Early Warning Systems - How often do you think about what to do in the case of a flood
September 4, 2023
How often do you think about what to do in the case of a flood?
Collective intelligence (and action) to build effective early warning systems from the bottom-up.
Have you ever thought about what to do if you ever find yourself in the event of a flood? For communities that live alongside La Gallinaza creek in Juan Díaz, they do not have to think about it. They live it every year.
For some families in these communities, it is easier to count the times of the year the creek does not flood, than the times it does. There are countless of personal stories on what they have done when this event happens, and communities have creatively designed what they call their ‘artisanal’ early warning systems for floods.
These grassroots systems work very well for the immediate event; however, they are often disconnected or not identified by local governments, institutional responses and the private sector. This lack of integration is a missed opportunity to manage risks and take preventive measures more effectively.
A clear example of this is shown in a 2012 assessment on Early Warning Systems (EWS) (CEPRENADAC, 2012), where only 13% of all systems were considered ‘good’, 80% regular and 7% bad. Of all these systems, 40% do not contemplate or include community participation. The biggest weakness identified by the assessment is the community involvement and adoption of these systems.
More than 10 years later, SINAPROC, the National Civil Protection Agency, acknowledges that the panorama has not changed substantially and that “no matter the level of investment, without community involvement, the results will continue to be -mostly- unsuccessful”. This begs the question. How can we use collective intelligence to design a community-centered early warning system?
Collective intelligence (and action) requires a lot of humility and questioning about what is considered ‘valid’ knowledge. It is often said that “communities know better”, however, the knowledge of communities can often be seen as anecdotical or not rigorous enough, especially when compared to scientific or academic knowledge in issues related to climate change.
When discussing this with SINAPROC in preparations to build a community emergency plan, it was clear for them: “The community members are the expert. What must happen at the moment of an emergency has to be defined together with community members because they know what they need better than us. I cannot tell you the best evacuation route because I do not live there, but if you ask a community, they will probably see it clearly” – In short, to make a community-based plan, communities and their local knowledge need to be really at the center of its design.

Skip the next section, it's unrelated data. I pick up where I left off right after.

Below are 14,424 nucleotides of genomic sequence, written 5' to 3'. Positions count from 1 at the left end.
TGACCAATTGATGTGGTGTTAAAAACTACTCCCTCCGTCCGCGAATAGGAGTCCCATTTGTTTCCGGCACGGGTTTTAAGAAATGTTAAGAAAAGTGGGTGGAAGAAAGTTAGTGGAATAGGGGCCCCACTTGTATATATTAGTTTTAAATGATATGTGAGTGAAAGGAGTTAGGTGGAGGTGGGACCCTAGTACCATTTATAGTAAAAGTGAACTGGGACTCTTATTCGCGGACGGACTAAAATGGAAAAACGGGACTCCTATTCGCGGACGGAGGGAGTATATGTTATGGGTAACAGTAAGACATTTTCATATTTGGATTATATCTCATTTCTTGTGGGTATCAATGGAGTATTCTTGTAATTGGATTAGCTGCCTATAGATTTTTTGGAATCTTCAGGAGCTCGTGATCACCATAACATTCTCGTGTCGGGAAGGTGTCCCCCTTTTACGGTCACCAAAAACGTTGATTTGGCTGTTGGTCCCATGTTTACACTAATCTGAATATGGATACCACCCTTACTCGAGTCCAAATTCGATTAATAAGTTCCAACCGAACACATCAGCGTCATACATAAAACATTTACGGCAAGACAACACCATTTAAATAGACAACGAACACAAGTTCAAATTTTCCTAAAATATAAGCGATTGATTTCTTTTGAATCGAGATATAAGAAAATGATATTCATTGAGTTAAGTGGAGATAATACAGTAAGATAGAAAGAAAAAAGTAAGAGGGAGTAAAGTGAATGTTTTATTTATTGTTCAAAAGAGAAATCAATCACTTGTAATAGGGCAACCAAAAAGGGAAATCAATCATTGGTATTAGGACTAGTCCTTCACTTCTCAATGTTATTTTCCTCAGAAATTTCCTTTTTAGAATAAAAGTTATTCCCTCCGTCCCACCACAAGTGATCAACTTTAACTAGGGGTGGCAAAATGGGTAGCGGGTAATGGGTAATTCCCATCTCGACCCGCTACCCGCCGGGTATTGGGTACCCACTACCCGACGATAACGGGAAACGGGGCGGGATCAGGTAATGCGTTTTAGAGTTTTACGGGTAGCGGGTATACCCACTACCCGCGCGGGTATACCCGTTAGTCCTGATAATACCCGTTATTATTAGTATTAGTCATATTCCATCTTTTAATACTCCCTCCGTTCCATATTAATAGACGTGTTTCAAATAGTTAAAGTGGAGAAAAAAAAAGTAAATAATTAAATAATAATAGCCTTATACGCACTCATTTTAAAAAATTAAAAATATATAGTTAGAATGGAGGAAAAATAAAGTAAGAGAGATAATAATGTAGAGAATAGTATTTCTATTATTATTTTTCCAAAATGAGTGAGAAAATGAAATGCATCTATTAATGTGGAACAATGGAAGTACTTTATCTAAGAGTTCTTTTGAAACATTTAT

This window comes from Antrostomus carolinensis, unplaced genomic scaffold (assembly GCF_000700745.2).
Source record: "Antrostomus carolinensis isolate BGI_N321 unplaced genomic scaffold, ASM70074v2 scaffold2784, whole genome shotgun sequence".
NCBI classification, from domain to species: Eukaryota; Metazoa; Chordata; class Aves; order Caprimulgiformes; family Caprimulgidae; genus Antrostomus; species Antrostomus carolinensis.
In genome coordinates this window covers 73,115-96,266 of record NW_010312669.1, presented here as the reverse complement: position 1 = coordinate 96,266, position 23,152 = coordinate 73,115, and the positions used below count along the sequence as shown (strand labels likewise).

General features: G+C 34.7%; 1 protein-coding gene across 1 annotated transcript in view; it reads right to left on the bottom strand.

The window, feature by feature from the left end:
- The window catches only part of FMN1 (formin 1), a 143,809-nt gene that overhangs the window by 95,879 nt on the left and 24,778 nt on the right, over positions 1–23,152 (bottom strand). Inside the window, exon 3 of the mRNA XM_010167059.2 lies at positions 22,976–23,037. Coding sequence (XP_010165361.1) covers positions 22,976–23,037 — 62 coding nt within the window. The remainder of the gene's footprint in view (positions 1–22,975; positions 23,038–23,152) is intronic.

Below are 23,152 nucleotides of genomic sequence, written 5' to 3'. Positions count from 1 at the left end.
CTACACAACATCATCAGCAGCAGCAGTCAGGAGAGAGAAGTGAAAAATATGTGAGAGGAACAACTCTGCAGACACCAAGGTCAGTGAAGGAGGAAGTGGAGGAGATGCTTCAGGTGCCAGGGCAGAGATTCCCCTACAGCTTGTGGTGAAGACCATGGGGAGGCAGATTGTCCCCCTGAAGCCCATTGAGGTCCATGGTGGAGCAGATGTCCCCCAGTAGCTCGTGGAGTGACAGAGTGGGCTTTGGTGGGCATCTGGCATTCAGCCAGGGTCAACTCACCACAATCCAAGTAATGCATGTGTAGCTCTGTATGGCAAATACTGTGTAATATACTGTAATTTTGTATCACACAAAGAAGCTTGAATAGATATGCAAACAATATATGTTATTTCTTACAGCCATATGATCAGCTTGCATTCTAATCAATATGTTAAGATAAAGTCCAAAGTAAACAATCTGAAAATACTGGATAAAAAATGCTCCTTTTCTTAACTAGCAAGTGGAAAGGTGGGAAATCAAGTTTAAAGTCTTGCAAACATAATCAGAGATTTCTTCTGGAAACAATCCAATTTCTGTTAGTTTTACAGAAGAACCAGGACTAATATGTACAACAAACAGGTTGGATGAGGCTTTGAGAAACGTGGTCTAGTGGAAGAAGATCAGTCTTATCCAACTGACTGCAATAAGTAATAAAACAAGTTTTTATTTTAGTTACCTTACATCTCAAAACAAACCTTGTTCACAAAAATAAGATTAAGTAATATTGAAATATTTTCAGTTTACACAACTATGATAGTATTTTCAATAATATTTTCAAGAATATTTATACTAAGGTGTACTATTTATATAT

Our previous blog titled “Do you know what it feels like when the rain is coming? Our hearts beat faster.” sheds some light on how communities are already responding and organizing to tackle the effects of floodings and climate change; as well as their awareness on the structural elements that exacerbate the effects of climate change in their communities.
In different workshops and focus groups that we have conducted, it is evident that people in communities often have an articulated and in-depth understanding of the problems they face, and have developed community systems to monitor how creeks and rivers behave, but this knowledge is rarely intentionally recognized in institutional responses.
However, people continue to generate local solutions to face the issue of floods in their communities and it represents a unique opportunity to strengthen social cohesion and the relationship between communities and local institutions.
An example of this type of synergy has been the grassroots early warning system built by the community of El Milagro in Juan Díaz, who has been affected by floodings for decades. The community created a do-it-yourself (DIY) system, inspired by a community leader and engineer that saw an early warning system on YouTube and adapted the model to his community.
The community self-organized to do a census of themselves, buy equipment and install devices (sensors, buoy, megaphone and in-house alert bells). They also wrote a community emergency plan together with the support of SINAPROC, and this institution recognizes this grassroots model to be one of the most effective cases of community early warning systems in Panama City.
How many more grassroots efforts like this are we missing? And how much faster and effectively could we respond if we acknowledged these local actions into institutional response plans and protocols? Through this collective intelligence effort, we are articulating the data, knowledge and practices of these local communities, local governments and SINAPROC to bridge the information and response gaps in existing early warning systems in the Juan Díaz River basin. Perhaps, after this process, we will be able to collectively know what to do in the case of a flood – and you won’t have to wonder about that alone.
Wait for our next blog where we will continue to share learnings on how we are iterating spaces to harness the power of community-collective knowledge with data and key actors to better respond and adapt to floods in the Juan Díaz river basin in Panama City.
The UNDP Accelerator Lab in Panama, as part of the Collective Intelligence for the Climate Crisis process conducted a series of ethnographic activities to prototype a human-centric early warning system (EWS) for floodings in the metropolitan area of Panama City with the potential to be replicated or scaled in the country.